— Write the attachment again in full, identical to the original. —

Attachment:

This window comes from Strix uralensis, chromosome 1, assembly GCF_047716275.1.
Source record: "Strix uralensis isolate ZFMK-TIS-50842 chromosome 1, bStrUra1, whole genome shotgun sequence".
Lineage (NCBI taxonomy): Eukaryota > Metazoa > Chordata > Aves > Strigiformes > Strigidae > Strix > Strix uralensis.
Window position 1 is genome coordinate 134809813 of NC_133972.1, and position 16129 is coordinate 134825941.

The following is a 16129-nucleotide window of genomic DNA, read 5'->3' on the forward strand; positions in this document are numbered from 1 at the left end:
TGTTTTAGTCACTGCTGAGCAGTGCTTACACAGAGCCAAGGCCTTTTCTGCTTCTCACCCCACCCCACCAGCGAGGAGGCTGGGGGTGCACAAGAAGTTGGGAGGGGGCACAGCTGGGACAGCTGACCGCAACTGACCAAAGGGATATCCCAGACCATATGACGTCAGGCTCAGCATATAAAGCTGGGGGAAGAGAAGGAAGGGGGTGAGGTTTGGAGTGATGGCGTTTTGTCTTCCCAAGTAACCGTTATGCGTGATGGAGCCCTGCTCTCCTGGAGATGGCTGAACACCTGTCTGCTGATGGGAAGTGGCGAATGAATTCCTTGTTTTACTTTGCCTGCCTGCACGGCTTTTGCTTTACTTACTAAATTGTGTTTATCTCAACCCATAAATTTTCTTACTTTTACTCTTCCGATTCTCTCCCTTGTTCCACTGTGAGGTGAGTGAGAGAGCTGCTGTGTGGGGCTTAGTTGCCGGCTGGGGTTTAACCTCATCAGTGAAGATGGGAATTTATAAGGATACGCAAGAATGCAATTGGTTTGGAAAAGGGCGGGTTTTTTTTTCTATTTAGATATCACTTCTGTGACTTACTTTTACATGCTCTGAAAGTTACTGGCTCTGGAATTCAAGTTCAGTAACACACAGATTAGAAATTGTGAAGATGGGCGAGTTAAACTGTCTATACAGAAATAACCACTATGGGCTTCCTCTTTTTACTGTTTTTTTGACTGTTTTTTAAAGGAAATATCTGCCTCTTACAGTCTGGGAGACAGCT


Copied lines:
This window comes from Strix uralensis, chromosome 1, assembly GCF_047716275.1.
Source record: "Strix uralensis isolate ZFMK-TIS-50842 chromosome 1, bStrUra1, whole genome shotgun sequence".
Lineage (NCBI taxonomy): Eukaryota > Metazoa > Chordata > Aves > Strigiformes > Strigidae > Strix > Strix uralensis.
Window position 1 is genome coordinate 134809813 of NC_133972.1, and position 16129 is coordinate 134825941.

The following is a 16129-nucleotide window of genomic DNA, read 5'->3' on the forward strand; positions in this document are numbered from 1 at the left end:
TGTTTTAGTCACTGCTGAGCAGTGCTTACACAGAGCCAAGGCCTTTTCTGCTTCTCACCCCACCCCACCAGCGAGGAGGCTGGGGGTGCACAAGAAGTTGGGAGGGGGCACAGCTGGGACAGCTGACCGCAACTGACCAAAGGGATATCCCAGACCATATGACGTCAGGCTCAGCATATAAAGCTGGGGGAAGAGAAGGAAGGGGGTGAGGTTTGGAGTGATGGCGTTTTGTCTTCCCAAGTAACCGTTATGCGTGATGGAGCCCTGCTCTCCTGGAGATGGCTGAACACCTGTCTGCTGATGGGAAGTGGCGAATGAATTCCTTGTTTTACTTTGCCTGCCTGCACGGCTTTTGCTTTACTTACTAAATTGTGTTTATCTCAACCCATAAATTTTCTTACTTTTACTCTTCCGATTCTCTCCCTTGTTCCACTGTGAGGTGAGTGAGAGAGCTGCTGTGTGGGGCTTAGTTGCCGGCTGGGGTTTAACCTCATCAGTGAAGATGGGAATTTATAAGGATACGCAAGAATGCAATTGGTTTGGAAAAGGGCGGGTTTTTTTTTCTATTTAGATATCACTTCTGTGACTTACTTTTACATGCTCTGAAAGTTACTGGCTCTGGAATTCAAGTTCAGTAACACACAGATTAGAAATTGTGAAGATGGGCGAGTTAAACTGTCTATACAGAAATAACCACTATGGGCTTCCTCTTTTTACTGTTTTTTTGACTGTTTTTTAAAGGAAATATCTGCCTCTTACAGTCTGGGAGACAGCT